computing is to accurately approximate unknown\ntarget functions.
This is typically done with the help of data — samples of the
unknown\nfunctions. In statistics this falls into the realm of
regression and machine learning. In\nmathematics\, it is the central
theme of approximation theory. The emergence of Big Data\npresents
both opportunities and challenges. On one hand\, big data introduces
more information\nabout the unknowns and\, in principle\, allows us
to create more accurate models. On the other\nhand\, data storage
and processing become highly challenging. Moreover\, data often
contain\ncertain corruption errors\, in addition to the standard
noisy errors. In this talk\, we present some\nnew developments
regarding certain aspects of big data approximation. More
specifically\, we\npresent numerical algorithms that address two
issues: (1) how to automatically eliminate\ncorruption/biased errors
in data\; and (2) how to create accurate approximation models in
very\nhigh dimensional spaces using stream/live data\, without the
need to store the entire data set.\nWe present both the numerical
algorithms\, which are easy to implement\, as well as
rigorous\nanalysis for their theoretical foundation.
LOCATION:Kemeny 307
END:VEVENT
BEGIN:VEVENT
DTSTAMP:20180619T181701Z
UID:20180619T1417015b29489d6782b@math.dartmouth.edu
DTSTART;TZID=America/New_York:20180529T163000
CATEGORIES:Geometry Seminar
SUMMARY:Philip Puente: Crystallographic complex reflection groups
and the Braid Conjecture
DESCRIPTION:Abstract: Crystallographic complex reflection groups are
generated by reflections about affine hyperplanes in complex space
and stablize a full rank lattice. These analogs of affine Weyl
groups have infinite order and were classified by V.L. Popov in
1982. The classical Braid Theorem (first established by E. Artin and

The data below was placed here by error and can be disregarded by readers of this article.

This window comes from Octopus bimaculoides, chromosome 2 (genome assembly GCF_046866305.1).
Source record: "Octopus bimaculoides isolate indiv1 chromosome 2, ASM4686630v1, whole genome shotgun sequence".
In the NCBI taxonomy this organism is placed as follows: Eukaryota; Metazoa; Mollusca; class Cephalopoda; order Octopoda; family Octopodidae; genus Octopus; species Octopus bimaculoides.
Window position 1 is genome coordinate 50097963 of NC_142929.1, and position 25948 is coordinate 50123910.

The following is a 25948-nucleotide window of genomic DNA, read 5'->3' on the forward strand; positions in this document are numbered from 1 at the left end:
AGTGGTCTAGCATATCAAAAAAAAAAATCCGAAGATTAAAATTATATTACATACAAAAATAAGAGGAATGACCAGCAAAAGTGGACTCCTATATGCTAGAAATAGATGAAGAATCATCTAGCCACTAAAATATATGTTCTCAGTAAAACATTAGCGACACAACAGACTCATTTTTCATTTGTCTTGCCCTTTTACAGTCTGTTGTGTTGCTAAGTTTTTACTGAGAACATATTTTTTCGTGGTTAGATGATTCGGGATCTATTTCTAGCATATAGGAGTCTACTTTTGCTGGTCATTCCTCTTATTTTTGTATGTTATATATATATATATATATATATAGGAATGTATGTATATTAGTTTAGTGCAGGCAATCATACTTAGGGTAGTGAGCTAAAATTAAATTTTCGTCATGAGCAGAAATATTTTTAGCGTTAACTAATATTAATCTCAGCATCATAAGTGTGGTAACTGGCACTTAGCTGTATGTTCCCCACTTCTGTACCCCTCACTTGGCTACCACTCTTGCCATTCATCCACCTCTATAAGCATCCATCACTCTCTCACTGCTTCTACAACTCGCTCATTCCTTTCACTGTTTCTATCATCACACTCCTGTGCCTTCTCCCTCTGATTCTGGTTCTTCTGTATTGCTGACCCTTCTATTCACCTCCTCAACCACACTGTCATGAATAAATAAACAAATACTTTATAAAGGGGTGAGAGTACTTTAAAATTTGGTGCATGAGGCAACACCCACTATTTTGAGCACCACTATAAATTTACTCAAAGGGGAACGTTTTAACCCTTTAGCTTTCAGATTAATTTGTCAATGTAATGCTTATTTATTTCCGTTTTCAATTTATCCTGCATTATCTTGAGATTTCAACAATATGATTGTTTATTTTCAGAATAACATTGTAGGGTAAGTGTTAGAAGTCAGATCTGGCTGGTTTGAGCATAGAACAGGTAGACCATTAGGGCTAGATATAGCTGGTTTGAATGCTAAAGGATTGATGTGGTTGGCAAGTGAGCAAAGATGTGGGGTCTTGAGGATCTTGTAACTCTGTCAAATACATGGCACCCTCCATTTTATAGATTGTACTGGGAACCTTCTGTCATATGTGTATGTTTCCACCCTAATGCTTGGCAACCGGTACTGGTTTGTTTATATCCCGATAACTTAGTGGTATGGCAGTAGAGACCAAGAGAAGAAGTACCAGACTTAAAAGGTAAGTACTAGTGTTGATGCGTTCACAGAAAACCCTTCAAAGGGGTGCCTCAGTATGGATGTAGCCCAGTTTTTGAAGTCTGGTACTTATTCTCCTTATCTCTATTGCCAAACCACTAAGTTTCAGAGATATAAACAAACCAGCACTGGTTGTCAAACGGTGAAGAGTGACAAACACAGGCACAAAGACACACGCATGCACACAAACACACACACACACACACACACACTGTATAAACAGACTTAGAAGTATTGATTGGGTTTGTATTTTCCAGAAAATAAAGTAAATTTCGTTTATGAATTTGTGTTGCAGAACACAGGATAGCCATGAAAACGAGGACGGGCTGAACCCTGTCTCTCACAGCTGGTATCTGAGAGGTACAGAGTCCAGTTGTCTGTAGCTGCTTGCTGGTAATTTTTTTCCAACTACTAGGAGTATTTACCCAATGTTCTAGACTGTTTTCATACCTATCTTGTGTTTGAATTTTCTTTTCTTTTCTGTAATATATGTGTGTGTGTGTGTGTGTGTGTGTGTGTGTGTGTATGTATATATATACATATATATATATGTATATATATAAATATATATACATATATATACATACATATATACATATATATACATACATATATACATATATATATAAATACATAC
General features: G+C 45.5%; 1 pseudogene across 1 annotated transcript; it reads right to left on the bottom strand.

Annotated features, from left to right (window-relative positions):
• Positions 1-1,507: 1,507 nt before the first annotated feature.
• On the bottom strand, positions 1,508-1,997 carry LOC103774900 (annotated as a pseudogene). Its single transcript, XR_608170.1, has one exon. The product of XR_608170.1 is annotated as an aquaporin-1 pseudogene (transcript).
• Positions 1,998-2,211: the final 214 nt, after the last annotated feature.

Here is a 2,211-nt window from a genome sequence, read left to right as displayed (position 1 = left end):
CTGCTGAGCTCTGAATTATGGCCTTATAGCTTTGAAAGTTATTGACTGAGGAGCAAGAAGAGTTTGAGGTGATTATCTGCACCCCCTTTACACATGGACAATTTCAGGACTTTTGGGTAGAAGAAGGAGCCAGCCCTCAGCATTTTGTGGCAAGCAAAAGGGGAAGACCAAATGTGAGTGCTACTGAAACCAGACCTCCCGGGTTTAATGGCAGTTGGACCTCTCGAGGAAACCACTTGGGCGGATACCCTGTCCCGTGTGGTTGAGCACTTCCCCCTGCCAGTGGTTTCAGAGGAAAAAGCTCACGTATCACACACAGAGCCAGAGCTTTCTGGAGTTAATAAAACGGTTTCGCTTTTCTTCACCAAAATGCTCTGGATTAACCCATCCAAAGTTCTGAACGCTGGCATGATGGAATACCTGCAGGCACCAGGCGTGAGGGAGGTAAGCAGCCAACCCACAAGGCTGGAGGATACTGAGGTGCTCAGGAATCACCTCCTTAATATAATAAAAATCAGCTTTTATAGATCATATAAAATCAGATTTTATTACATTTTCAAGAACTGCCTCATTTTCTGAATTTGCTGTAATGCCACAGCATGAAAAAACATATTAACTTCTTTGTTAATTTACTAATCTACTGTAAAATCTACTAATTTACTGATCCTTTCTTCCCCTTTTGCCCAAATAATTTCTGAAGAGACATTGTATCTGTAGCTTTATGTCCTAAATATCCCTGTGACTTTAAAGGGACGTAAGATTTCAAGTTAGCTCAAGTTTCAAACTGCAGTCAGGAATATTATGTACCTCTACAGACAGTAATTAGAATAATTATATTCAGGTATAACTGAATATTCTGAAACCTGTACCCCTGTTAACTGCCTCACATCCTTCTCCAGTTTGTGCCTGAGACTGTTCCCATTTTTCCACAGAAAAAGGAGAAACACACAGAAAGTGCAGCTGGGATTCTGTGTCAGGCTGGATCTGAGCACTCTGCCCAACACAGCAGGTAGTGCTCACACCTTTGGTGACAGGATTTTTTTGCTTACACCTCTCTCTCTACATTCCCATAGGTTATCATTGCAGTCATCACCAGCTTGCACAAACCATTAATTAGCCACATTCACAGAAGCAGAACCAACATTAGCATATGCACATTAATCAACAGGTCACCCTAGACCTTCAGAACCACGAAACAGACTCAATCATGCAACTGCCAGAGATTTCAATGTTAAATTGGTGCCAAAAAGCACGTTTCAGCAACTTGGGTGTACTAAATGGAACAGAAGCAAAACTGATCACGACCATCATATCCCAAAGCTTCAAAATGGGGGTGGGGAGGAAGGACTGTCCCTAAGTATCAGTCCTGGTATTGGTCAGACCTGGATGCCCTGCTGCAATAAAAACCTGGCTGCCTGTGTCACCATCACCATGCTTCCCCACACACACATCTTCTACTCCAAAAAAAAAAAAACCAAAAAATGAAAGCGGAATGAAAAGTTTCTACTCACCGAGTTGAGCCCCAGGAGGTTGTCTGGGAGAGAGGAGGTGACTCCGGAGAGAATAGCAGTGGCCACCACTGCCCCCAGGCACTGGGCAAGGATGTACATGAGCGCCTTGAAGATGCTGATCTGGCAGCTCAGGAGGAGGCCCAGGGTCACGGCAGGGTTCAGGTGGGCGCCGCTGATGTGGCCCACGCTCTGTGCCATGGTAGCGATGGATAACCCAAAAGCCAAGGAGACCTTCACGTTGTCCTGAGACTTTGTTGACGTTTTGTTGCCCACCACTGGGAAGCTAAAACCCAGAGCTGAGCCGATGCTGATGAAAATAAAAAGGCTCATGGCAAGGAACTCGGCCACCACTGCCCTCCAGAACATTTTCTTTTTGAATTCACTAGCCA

E. Brieskorn) asserts that the Artin group of a reflection group
(finite or affine Weyl) gives the fundamental group of regular
orbits. In other words\, the fundamental group of the space with
reflecting hyperplanes removed has a presentation mimicking that of
the Coxeter presentation\; one need only remove relations giving
generators finite order. N.V. Dung used a semi-cell construction to
prove the Braid Theorem for affine Weyl groups. Malle conjectured
that the Braid Theorem holds for all crystallographic complex
reflection groups after constructing Coxeter-like reflection
presentations. We show how to extend Dung's ideas to
crystallographic complex reflection groups and then extend the Braid
Theorem to some groups in the infinite family [G(r\,p\,n)]. The
proof requires a new classification of crystallographic groups in
the infinite family that fail the Steinberg Theorem. These
reflection groups exhibit points with non regular orbits that lie
off of the reflecting hyperplanes.
LOCATION:307 Kemeny
END:VEVENT
BEGIN:VEVENT
DTSTAMP:20180619T181701Z
UID:20180619T1417015b29489d679d7@math.dartmouth.edu
DTSTART;TZID=America/New_York:20180607T143000
CATEGORIES:Algebra and Number Theory Seminar
SUMMARY:Sara Chari: Metacommutation of primes in central simple
algebras
DESCRIPTION:In a quaternion order of class number one\,
factorization of elements is unique only up to units and
metacommutation\, or rearrangement of the prime factors. The fact
that multiplication is not commutative causes an element to induce a
permutation on the set of primes of a given reduced norm. We discuss
this permutation and previously known results about the cycle
structure\, sign\, and number of fixed points for quaternion orders.
We generalize these results to orders in central simple algebras
over a global field.
LOCATION:Kemeny 343
END:VEVENT
BEGIN:VEVENT
DTSTAMP:20180619T181701Z
UID:20180619T1417015b29489d67b49@math.dartmouth.edu
DTSTART;TZID=America/New_York:20180607T160000
CATEGORIES:Algebra and Number Theory Seminar
SUMMARY:Naomi Tanabe: Non-vanishing of central L-values for
Rankin-Selberg convolutions
DESCRIPTION:In this talk\, we discuss some non-vanishing results on
central values of L-functions\, with a special focus on
Rankin-Selberg L-functions associated with two Hilbert modular
forms. We use twisted moments to establish these results\, and